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If you want to live longer, keep working, study suggests

The line ‘working to live’ does not always have to be negative.
By James Parsons |


WORKING TO LIVE. In the movie "The Intern," Ben Whittaker (Robert de Niro) insisted on working even after retirement, applying as a senior intern in a young startup. Photo from Warner Brothers




Not retiring anytime soon? A new study suggests that could be a good thing.


The study, conducted by Oregon State University, says working past the age 65 may lead to a longer life. On the flip side, retiring early could be a factor in an earlier death.



After considering demographics, lifestyle and health issues, researchers found those who retired even just a year after turning 65 had an 11% lower risk of death from any cause.  


“It may not apply to everybody, but we think work brings people a lot of economic and social benefits that could impact the length of their lives,” said Chenkai Wu, the lead author of the study, in a statement.


Wu, who completed the research as part of his master’s thesis, examined data spanning from 1992 to 2010 from the Healthy Retirement Study, a long-term assessment done at The University of Michigan and National Institute on Aging. With more than 12,000 participants, Wu focused on roughly 3,000 people who had retired by 2010.


To help mitigate potential bias based on reasons for retirement, researchers split participants into two groups: healthy and unhealthy retirees. Overall, 12% of the healthy participants and 25.6% of the unhealthy participants passed away during the study. But those who worked longer in either category were found to have a lower mortality risk. Still, researchers cautioned more work needs to be done to better understand the connection between work and health.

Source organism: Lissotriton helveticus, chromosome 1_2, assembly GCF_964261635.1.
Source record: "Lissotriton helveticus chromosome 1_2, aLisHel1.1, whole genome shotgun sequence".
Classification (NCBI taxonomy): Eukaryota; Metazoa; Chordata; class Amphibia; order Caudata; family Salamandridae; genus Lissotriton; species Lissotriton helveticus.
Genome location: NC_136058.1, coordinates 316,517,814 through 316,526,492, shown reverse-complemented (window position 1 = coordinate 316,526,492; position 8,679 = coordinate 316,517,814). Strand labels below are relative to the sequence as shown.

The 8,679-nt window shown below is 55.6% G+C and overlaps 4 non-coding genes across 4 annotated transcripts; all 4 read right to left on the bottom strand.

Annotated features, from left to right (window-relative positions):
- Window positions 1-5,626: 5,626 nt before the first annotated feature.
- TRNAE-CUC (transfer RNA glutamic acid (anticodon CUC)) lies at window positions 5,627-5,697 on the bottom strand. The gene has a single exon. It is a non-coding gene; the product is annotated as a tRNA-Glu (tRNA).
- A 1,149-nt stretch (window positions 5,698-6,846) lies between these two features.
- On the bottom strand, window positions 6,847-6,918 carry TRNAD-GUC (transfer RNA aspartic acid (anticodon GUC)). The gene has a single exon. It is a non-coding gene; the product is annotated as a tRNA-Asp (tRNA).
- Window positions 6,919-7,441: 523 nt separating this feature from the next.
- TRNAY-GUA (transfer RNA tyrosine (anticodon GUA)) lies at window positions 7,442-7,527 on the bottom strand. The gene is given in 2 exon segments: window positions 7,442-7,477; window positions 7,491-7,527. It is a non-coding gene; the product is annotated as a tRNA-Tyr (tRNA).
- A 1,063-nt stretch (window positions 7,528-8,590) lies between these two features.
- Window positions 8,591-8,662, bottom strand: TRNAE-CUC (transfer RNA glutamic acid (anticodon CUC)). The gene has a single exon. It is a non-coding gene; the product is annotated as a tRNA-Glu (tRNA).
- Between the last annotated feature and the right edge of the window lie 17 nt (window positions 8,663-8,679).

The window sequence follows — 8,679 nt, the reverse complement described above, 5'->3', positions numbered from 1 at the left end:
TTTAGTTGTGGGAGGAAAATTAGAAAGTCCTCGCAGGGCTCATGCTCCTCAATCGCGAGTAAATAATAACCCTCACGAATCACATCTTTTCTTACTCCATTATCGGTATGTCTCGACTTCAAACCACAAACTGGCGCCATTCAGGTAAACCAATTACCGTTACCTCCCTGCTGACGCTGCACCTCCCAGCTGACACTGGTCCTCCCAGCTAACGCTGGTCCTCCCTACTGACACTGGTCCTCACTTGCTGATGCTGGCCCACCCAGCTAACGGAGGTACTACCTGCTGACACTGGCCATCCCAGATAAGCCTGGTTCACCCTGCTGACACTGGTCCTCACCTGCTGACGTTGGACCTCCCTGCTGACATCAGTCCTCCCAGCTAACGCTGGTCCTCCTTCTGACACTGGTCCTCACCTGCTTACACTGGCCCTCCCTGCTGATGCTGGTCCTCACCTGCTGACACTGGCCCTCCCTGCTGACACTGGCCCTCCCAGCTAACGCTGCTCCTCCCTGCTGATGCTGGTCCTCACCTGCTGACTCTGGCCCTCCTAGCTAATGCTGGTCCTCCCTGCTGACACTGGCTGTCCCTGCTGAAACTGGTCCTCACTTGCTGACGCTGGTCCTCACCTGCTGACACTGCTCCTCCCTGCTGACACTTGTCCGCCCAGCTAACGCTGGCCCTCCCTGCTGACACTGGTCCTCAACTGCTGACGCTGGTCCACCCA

“This is just the tip of the iceberg,” associate professor and co-author Robert Stawski said in an article about the study on Oregon State’s website. “We see the relationship between work and longevity, but we don’t know everything about people’s lives, health and well-being after retirement that could be influencing their longevity.”


The “when to retire” debate has been a source of contention for years. A myriad of studies make various claims on both sides supporting and discrediting the decision to retire early or not.


The Journal of Health Economics published a study in 2013 dissecting the issue.


“Leaving employment may involve reduced stress and greater enjoyment of life, suggesting that early retirement enhances longevity,” the study said. “However, it may also lead to reduced mental and physical activity, loss of social networks, and health-adverse habits, suggesting that later retirement may extend expected lifespan.”


Without a definitive answer, it may be best to simply make like an entrepreneur and just pick whatever argument best suits your own interests. And even if you choose to retire, that does not mean you have to stop working.



After all, success can come at any age. Just look at Charles Flint, who started IBM when he was 61.




Copyright © 2016 Entrepreneur Media, Inc. All rights reserved.

This article originally appeared on Minor edits have been done by the editors.


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